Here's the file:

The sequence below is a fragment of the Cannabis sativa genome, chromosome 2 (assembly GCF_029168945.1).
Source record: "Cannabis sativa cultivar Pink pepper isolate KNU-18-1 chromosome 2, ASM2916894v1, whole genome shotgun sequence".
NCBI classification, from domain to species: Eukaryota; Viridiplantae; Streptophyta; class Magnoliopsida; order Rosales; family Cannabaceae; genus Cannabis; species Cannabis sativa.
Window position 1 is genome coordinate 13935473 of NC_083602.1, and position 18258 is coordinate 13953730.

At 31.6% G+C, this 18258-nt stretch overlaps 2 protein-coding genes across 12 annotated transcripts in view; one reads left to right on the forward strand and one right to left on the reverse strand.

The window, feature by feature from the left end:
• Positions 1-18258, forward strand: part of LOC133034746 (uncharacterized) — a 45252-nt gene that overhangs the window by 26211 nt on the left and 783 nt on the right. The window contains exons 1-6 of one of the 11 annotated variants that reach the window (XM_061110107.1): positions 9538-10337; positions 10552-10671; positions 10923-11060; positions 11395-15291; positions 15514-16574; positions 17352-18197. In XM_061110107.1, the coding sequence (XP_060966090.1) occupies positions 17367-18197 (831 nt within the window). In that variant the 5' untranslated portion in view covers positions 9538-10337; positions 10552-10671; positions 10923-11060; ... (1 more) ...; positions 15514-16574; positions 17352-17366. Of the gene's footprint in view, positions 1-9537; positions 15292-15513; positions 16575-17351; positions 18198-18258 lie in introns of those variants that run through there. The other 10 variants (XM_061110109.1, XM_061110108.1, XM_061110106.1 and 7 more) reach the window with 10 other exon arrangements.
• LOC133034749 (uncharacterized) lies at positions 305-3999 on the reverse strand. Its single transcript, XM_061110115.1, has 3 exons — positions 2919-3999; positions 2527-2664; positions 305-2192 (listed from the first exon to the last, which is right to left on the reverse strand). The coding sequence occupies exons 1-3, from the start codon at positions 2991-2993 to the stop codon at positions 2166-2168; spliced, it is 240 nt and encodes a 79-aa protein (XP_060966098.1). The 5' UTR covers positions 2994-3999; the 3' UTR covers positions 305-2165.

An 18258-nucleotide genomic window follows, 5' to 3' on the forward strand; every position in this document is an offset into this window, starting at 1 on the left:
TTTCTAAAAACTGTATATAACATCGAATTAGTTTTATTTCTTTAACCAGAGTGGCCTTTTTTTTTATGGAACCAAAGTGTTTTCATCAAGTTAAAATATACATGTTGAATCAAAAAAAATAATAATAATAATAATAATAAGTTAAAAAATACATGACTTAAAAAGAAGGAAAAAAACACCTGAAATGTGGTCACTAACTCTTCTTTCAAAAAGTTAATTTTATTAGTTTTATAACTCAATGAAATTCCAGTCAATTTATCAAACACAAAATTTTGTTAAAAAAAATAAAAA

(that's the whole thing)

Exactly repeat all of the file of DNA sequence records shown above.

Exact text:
The sequence below is a fragment of the Cannabis sativa genome, chromosome 2 (assembly GCF_029168945.1).
Source record: "Cannabis sativa cultivar Pink pepper isolate KNU-18-1 chromosome 2, ASM2916894v1, whole genome shotgun sequence".
NCBI classification, from domain to species: Eukaryota; Viridiplantae; Streptophyta; class Magnoliopsida; order Rosales; family Cannabaceae; genus Cannabis; species Cannabis sativa.
Window position 1 is genome coordinate 13935473 of NC_083602.1, and position 18258 is coordinate 13953730.

At 31.6% G+C, this 18258-nt stretch overlaps 2 protein-coding genes across 12 annotated transcripts in view; one reads left to right on the forward strand and one right to left on the reverse strand.

The window, feature by feature from the left end:
• Positions 1-18258, forward strand: part of LOC133034746 (uncharacterized) — a 45252-nt gene that overhangs the window by 26211 nt on the left and 783 nt on the right. The window contains exons 1-6 of one of the 11 annotated variants that reach the window (XM_061110107.1): positions 9538-10337; positions 10552-10671; positions 10923-11060; positions 11395-15291; positions 15514-16574; positions 17352-18197. In XM_061110107.1, the coding sequence (XP_060966090.1) occupies positions 17367-18197 (831 nt within the window). In that variant the 5' untranslated portion in view covers positions 9538-10337; positions 10552-10671; positions 10923-11060; ... (1 more) ...; positions 15514-16574; positions 17352-17366. Of the gene's footprint in view, positions 1-9537; positions 15292-15513; positions 16575-17351; positions 18198-18258 lie in introns of those variants that run through there. The other 10 variants (XM_061110109.1, XM_061110108.1, XM_061110106.1 and 7 more) reach the window with 10 other exon arrangements.
• LOC133034749 (uncharacterized) lies at positions 305-3999 on the reverse strand. Its single transcript, XM_061110115.1, has 3 exons — positions 2919-3999; positions 2527-2664; positions 305-2192 (listed from the first exon to the last, which is right to left on the reverse strand). The coding sequence occupies exons 1-3, from the start codon at positions 2991-2993 to the stop codon at positions 2166-2168; spliced, it is 240 nt and encodes a 79-aa protein (XP_060966098.1). The 5' UTR covers positions 2994-3999; the 3' UTR covers positions 305-2165.

An 18258-nucleotide genomic window follows, 5' to 3' on the forward strand; every position in this document is an offset into this window, starting at 1 on the left:
TTTCTAAAAACTGTATATAACATCGAATTAGTTTTATTTCTTTAACCAGAGTGGCCTTTTTTTTTATGGAACCAAAGTGTTTTCATCAAGTTAAAATATACATGTTGAATCAAAAAAAATAATAATAATAATAATAATAAGTTAAAAAATACATGACTTAAAAAGAAGGAAAAAAACACCTGAAATGTGGTCACTAACTCTTCTTTCAAAAAGTTAATTTTATTAGTTTTATAACTCAATGAAATTCCAGTCAATTTATCAAACACAAAATTTTGTTAAAAAAAATAAAAA